Review: The Cotton Club

Blu-ray & DVD: The Cotton Club (1984)

The original screenplay by Mario Puzo was passed over for a rewrite by Francis Ford Coppola who also directed. With the Godfathers, Apocalypse Now, The Outsiders and Rumble Fish under his belt, The Cotton Club was deigned to be a sure fire hit.

It tells the tale (based on a coffee table picture book owned by producer Robert Evans) of ‘The Cotton Club’; a 1920s gangster-owned Harlem club catering to rich, white-only clientele with black entertainers.

Richard Gere stars with his usual intense blinky gaze and stoic ‘goodness’ despite being surrounded by evil men. Apparently he learnt to play the cornet for the part and looks wholly convincing, but we do forget Gere’s heritage began in musical theatre playing the original Danny Zuko in Grease. He begins working for the main gangster Dutch Schultz (James Remar) and instantly falls in love and into bed with Schultz’s girlfriend Vera (Diane Lane). Gere is convincing as a blinky hustler who remains uncorrupted. And to  emphasize his basic humanity, he is given a younger brother Vincent ( a not mad YET, Nic Cage) who takes to crime and ends up working for Shultz who ends up killing a couple of kids in a senseless shootout and is himself executed in a bloody phonebooth ambush a la Sonny and the tollbooth.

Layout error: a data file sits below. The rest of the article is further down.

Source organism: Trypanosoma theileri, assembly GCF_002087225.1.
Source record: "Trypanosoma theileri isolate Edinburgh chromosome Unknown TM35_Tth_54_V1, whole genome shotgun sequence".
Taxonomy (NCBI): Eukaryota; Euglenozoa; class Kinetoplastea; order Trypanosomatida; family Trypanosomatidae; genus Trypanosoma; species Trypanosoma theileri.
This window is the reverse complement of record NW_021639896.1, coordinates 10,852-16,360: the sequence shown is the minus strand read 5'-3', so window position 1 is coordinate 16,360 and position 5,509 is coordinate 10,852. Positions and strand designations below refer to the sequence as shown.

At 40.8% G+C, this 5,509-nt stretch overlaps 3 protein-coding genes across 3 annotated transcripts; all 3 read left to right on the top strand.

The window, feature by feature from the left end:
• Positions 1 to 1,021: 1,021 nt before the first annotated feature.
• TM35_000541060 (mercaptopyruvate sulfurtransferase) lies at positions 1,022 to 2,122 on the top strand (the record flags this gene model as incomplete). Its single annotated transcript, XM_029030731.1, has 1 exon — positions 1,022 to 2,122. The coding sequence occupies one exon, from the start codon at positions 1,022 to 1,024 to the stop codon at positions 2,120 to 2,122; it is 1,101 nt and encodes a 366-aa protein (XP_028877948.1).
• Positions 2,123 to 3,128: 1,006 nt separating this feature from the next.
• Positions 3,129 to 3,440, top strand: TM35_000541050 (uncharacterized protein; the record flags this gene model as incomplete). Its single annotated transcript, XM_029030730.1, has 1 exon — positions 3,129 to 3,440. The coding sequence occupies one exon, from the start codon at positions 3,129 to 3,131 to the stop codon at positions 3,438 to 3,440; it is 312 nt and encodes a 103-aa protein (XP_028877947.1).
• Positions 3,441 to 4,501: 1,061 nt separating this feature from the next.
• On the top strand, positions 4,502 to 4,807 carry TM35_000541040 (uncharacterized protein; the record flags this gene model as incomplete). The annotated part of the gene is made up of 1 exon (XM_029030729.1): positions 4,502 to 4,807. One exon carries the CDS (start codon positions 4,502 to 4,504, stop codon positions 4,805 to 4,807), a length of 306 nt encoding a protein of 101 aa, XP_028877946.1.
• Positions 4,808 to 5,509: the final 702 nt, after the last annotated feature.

Diane Lane plays the sultry blonde moll as a spikey but annoying good time girl, rubbing Gere’s nose into a relationship with a more powerful Shultz. Amazingly mid-point, Gere becomes a Hollywood actor starring in Cagneyesque gangster films, which seems like a plot point that was dropped in to give him something to do other than blink.

As for the black actors (let us not forget, the Cotton club had black performers) Lonette McKee plays the Lena Horne-like role of Lila Rose Oliver well and there is a subplot of her attempt to pass as white in order to get to Broadway while her erstwhile lover Sandman Williams (Gregory Hines) does a few dances but its ultimately wasted.

The film, produced over a period of several years shows the wear and tear of rewriting, and extensive editing. There are too many loose ends, unexplained plot developments, and it all feels very rushed. But then when you see the name Coppola on a film, you do expect greatness, while this is more a soap opera.

Review by Tina (co-host of 60 Minutes With) from a disc kindly supplied by Umbrella Entertainment.